When I teach skiing, one of the most difficult expectations I have to set with my clients is, Rome wasn’t built in a day. There is only so much they can learn in a day or a week. In spite of my efforts to set their expectations, they almost always want massive gains. They want to ski moguls like a pro. They want to control their speed on blacks. They want to ski powder. They want to ski like “that girl.” The one the just flew past them down the hill. That want to get really good, really fast.
Because of these experiences, I adopted a very simple coaching philosophy. I only teach one thing at a time.
Skiing is one of the most difficult things anyone can do. It takes years and years to be good and almost a lifetime to be amazing. I have over 4,000 on snow hours, and I’m still not as good as I’d like to be. Skiing is hard.
Respecting the complexity, when I teach, I always apply the same approach. I only teach the one or MAYBE two things that will create the greatest and fastest improvement in their skiing. That’s it. I don’t worry about all the other shit you’re doing wrong. If I did, you’d never get better.
My goal is to get them as good as I possibly can, as FAST as I can.
Skiing is supposed to be fun, even when you’re learning. If I’m throwing all kinds of shit at you, like twist your foot, tip your ankle, put your shin into the tongue of your boot, bend your knees, don’t rotate at the shoulders, tap your poles, don’t bend at the waste, etc. You’re going to be overwhelmed. You’re not going to learn anything and worse, you’re not going to have fun.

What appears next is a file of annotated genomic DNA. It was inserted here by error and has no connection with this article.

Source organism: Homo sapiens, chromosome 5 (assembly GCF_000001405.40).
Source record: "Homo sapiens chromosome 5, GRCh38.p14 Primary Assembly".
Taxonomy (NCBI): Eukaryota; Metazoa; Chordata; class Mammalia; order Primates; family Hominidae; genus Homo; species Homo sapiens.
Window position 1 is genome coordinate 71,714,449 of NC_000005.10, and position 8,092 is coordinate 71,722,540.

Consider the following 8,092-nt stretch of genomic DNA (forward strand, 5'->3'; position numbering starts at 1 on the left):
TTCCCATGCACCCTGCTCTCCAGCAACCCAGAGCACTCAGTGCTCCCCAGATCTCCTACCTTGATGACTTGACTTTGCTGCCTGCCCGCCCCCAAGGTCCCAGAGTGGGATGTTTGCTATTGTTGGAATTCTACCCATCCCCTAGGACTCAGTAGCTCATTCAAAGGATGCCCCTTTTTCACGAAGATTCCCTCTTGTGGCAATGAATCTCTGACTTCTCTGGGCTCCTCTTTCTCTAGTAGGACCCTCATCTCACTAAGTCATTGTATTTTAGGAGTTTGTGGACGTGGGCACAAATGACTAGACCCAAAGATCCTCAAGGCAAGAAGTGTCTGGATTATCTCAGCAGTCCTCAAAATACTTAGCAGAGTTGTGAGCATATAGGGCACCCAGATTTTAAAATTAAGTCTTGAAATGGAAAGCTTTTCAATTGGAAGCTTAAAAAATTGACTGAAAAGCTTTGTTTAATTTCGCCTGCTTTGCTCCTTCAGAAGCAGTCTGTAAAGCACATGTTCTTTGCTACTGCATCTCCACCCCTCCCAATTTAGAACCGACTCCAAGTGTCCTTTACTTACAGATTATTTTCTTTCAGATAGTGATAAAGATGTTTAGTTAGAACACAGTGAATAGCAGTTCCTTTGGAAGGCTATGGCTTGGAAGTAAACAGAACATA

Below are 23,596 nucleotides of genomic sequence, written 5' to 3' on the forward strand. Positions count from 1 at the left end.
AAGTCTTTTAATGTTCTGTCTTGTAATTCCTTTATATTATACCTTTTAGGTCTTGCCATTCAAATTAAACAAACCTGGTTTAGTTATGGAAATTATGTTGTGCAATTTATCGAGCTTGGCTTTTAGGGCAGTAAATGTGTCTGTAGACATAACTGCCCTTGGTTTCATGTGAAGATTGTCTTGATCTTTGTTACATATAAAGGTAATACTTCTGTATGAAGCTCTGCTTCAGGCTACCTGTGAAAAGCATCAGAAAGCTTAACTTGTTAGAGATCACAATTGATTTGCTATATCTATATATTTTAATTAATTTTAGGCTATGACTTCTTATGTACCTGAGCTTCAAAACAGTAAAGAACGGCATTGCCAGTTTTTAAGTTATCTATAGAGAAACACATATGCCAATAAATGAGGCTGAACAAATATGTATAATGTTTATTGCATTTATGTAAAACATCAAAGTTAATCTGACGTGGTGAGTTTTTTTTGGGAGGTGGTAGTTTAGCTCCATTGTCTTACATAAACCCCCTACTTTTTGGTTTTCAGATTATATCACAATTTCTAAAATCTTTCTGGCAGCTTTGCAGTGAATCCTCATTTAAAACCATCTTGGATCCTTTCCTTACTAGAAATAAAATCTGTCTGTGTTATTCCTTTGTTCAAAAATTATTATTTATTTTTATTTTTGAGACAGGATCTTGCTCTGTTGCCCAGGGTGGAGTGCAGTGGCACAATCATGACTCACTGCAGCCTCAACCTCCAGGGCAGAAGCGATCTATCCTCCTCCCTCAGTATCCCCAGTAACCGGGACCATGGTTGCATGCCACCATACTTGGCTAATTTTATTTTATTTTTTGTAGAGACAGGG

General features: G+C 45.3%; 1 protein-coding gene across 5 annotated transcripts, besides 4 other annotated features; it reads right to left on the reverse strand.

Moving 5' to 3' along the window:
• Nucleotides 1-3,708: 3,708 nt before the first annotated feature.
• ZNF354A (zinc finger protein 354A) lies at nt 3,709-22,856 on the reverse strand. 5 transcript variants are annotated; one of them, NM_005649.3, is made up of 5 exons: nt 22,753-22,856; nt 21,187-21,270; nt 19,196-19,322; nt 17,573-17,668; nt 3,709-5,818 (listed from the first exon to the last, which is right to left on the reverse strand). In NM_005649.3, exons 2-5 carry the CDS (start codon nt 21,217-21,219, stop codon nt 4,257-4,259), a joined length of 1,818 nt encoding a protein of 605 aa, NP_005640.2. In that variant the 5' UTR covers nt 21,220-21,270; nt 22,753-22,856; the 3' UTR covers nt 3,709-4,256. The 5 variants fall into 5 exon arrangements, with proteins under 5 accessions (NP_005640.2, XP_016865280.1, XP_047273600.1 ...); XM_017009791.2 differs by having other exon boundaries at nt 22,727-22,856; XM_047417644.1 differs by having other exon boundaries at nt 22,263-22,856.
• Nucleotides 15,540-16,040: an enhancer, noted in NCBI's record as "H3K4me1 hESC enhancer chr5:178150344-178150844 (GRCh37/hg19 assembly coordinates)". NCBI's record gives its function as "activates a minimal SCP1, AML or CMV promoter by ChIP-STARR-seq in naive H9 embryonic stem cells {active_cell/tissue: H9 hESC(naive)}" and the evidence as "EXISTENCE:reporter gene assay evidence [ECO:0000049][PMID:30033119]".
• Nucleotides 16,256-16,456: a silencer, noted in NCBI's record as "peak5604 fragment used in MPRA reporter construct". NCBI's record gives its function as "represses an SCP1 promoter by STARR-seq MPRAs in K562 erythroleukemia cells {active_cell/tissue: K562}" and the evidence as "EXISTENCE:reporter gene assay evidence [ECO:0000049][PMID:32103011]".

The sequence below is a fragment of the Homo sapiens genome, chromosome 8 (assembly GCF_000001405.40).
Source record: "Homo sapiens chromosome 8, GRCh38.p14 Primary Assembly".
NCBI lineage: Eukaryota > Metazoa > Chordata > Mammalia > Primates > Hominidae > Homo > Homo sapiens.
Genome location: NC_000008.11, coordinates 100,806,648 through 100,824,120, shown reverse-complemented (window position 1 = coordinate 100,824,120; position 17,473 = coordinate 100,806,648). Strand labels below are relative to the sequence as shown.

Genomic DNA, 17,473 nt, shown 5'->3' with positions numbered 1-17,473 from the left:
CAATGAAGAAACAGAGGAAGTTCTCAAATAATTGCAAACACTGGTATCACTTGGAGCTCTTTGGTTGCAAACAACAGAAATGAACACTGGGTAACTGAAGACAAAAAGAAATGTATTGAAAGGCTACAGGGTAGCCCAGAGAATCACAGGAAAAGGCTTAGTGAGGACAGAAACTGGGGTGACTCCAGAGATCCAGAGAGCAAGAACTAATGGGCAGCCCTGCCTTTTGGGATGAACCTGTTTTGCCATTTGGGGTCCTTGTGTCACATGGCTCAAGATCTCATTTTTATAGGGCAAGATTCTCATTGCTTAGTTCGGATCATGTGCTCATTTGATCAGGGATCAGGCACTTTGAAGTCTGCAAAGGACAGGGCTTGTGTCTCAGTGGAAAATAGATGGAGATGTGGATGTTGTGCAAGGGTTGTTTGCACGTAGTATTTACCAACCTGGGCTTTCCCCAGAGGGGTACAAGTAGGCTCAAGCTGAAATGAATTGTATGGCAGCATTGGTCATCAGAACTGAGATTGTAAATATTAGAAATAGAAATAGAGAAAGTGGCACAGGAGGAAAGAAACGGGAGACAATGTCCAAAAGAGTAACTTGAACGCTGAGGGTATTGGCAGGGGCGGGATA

Everyone who skis, beginner, intermediate or expert has a something that if they focus on can deliver tremendous progress. That’s what I seek out and focus on — nothing else.
Sale coaching is no different. Every sales person has a myriad of deficiencies. There is always all kinds of stuff they can work on. Your job as a manager is to zero in on the one thing that will help them progress the fastest and provide the greatest return. Like skiing, if you try coaching a salesperson on a shit load of stuff, you’re gonna burn em out, and they aren’t going to get better.
Here’s what you should do as a sales leader. Watch those you’re coaching and make a list of all the things you see they could improve. Pay close attention, be thorough. Focus on all aspects of the job, the selling, the team play, the personal skills, the leadership, all of it. Make a list of all the things you see they do well and where they need improvement.
Then, find the one thing that if they improved would provide them the greatest return. The one thing that would make them substantially better and then coach the shit out of it. Don’t focus on anything else. Just focus on that one thing. Do whatever it takes to help them improve in that area. Provide as much training, information, role playing, insight, support and guidance you can and don’t stop until they’ve nailed it.
When you focus on only one thing, progress is accelerated. The person learning can focus on perfecting the skill and not become overwhelmed with ten other things.
The most important thing a sales leader can do isn’t coach, it’s to know what to coach. Pick one, make them the best at it, then repeat.